Consider This: Blight

Consider This: Blight

SAVANNAH, GA (WTOC) - This past weekend I had the pleasure of attending the 38th Annual MLK Business and Community Unity Brunch. This year's keynote speaker was Dr. Cheryl Dozier, the President of Savannah State University.

If you've ever heard Dr. Dozier speak, you know how inspiring she can be, but on Saturday she out did herself. She delivered a message of hope and empowerment, saying we all have the ability, and more importantly, the responsibility to effect change to make our lives and our community better for those who will follow us.

Dr. Dozier's address followed a call to action that came earlier in the program. The call came from Savannah Mayor Eddie DeLoach. The mayor's newest battle on the fight against escalating crime in our communities is trying to alleviate blight: abandoned, rundown homes that are no longer maintained or under anyone's care.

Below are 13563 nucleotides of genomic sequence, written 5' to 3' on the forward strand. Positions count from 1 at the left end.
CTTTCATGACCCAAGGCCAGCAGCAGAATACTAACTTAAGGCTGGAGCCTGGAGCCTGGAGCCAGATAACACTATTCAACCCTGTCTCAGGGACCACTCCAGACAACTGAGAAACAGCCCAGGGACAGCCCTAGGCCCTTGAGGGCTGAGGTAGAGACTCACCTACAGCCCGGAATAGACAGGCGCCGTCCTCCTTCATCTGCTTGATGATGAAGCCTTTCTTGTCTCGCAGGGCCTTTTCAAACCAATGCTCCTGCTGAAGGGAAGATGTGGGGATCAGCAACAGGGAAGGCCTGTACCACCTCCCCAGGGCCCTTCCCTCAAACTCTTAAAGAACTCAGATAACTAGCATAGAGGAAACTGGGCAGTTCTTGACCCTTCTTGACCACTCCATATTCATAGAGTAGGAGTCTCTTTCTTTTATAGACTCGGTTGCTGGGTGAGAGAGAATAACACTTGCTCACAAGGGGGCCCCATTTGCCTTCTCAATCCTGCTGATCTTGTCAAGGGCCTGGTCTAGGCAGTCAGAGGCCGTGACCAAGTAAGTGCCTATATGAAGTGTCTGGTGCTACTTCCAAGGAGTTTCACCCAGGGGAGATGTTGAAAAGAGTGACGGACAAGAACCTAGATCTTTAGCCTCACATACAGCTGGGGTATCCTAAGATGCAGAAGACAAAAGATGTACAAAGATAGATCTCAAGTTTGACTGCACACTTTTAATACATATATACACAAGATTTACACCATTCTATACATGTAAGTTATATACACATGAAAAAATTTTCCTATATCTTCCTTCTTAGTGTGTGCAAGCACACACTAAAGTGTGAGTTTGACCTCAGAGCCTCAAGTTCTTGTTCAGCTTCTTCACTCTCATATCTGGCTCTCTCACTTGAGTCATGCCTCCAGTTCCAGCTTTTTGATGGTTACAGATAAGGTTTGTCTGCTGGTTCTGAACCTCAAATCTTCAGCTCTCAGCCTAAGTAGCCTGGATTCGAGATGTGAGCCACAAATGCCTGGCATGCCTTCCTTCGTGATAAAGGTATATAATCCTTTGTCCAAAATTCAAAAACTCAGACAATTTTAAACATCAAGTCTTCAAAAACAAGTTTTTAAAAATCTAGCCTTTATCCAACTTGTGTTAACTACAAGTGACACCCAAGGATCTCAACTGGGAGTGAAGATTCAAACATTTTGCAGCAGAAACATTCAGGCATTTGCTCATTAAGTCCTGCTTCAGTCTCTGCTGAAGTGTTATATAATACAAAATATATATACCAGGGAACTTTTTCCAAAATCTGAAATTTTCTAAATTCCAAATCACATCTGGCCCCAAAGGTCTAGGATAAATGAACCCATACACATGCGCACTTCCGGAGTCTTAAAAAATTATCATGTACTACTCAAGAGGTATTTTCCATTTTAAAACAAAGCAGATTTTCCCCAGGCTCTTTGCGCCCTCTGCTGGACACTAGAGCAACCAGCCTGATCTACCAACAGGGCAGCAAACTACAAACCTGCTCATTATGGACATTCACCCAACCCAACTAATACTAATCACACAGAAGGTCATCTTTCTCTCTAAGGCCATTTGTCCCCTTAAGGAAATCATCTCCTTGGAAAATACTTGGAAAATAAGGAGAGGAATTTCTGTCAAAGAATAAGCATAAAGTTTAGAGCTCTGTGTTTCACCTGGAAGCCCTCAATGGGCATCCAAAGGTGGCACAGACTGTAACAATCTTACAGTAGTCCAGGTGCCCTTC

Thousands of these homes exist in perfectly fine neighborhoods. But these blighted homes quickly become hotbeds of criminal activities and drug users. You'd think solving the problem of blighted homes would be an easy solution, but it's not due to Georgia's eminent domain law.

Under the current law, a home needs to be abandoned for 20 years before the city can take action to either fix the home or destroy it.

That's why the Mayor and a delegation from the city went to Atlanta last week to petition the state legislature to change that law.

Consider this: The mayor needs help from all us to lobby our state representatives to change this law. Now. It's an easy fix to a complicated problem that affects all of us.  As Dr. Dozier told us on Saturday change comes from those who believe they can make a difference.

Now is your time to do just that.

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